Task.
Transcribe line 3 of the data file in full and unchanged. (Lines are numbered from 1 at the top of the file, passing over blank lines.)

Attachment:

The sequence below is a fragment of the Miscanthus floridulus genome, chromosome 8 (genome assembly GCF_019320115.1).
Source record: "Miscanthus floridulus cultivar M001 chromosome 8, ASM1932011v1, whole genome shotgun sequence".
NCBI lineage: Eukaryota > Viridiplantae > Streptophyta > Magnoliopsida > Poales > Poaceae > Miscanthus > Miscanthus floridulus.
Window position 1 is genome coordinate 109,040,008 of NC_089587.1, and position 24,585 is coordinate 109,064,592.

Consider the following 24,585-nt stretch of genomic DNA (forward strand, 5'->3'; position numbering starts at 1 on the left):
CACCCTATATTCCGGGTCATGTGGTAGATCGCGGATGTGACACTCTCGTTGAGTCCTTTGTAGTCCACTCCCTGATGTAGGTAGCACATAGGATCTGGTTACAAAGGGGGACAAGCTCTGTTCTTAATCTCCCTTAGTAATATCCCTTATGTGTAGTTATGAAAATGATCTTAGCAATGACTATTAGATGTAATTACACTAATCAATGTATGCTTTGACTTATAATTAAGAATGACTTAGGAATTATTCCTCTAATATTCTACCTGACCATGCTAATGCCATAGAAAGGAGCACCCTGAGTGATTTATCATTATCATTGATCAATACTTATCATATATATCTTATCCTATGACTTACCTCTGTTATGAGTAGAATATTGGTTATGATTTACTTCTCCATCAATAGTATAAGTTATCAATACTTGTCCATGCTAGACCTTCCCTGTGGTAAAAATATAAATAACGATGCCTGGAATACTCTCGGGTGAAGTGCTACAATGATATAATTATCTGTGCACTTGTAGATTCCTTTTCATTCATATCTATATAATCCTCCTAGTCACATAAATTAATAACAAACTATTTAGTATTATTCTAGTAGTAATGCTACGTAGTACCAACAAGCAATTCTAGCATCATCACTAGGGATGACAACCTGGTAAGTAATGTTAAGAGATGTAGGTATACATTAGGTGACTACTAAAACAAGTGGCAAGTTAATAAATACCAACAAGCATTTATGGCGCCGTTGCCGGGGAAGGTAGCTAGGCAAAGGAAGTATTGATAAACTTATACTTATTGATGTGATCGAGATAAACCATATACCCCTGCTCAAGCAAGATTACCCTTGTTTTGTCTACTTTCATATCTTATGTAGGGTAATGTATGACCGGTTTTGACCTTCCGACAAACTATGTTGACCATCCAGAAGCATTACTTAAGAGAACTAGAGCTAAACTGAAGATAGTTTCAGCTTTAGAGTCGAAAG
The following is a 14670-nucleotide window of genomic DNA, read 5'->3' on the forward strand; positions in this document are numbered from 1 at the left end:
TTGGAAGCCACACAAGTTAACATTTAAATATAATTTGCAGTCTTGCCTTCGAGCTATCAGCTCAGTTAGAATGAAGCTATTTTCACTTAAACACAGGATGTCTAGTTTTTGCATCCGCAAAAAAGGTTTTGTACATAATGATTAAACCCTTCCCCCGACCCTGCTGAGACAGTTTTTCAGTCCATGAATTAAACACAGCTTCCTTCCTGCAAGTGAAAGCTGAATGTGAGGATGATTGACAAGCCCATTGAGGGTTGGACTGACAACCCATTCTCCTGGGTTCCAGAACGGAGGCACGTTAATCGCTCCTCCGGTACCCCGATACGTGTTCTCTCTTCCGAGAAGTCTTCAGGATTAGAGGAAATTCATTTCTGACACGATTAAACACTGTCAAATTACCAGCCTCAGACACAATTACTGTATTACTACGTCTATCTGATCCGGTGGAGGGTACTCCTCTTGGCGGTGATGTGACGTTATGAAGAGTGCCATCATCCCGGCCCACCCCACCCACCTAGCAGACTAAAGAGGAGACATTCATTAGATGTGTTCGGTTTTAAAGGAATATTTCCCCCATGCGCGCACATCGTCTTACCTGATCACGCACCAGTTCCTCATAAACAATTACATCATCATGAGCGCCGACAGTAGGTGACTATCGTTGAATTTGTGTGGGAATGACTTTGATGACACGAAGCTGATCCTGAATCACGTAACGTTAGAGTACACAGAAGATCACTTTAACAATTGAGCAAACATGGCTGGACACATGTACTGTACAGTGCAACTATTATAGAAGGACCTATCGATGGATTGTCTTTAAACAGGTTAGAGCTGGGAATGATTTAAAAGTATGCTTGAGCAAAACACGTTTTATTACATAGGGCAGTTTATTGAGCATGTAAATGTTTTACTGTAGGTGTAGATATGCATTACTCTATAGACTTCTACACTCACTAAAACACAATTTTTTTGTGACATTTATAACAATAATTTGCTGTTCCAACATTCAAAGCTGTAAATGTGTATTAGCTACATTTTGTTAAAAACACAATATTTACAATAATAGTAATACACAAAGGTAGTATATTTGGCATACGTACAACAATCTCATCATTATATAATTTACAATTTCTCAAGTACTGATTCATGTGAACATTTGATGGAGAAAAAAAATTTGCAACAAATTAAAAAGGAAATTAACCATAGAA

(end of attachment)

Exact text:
NCBI lineage: Eukaryota > Viridiplantae > Streptophyta > Magnoliopsida > Poales > Poaceae > Miscanthus > Miscanthus floridulus.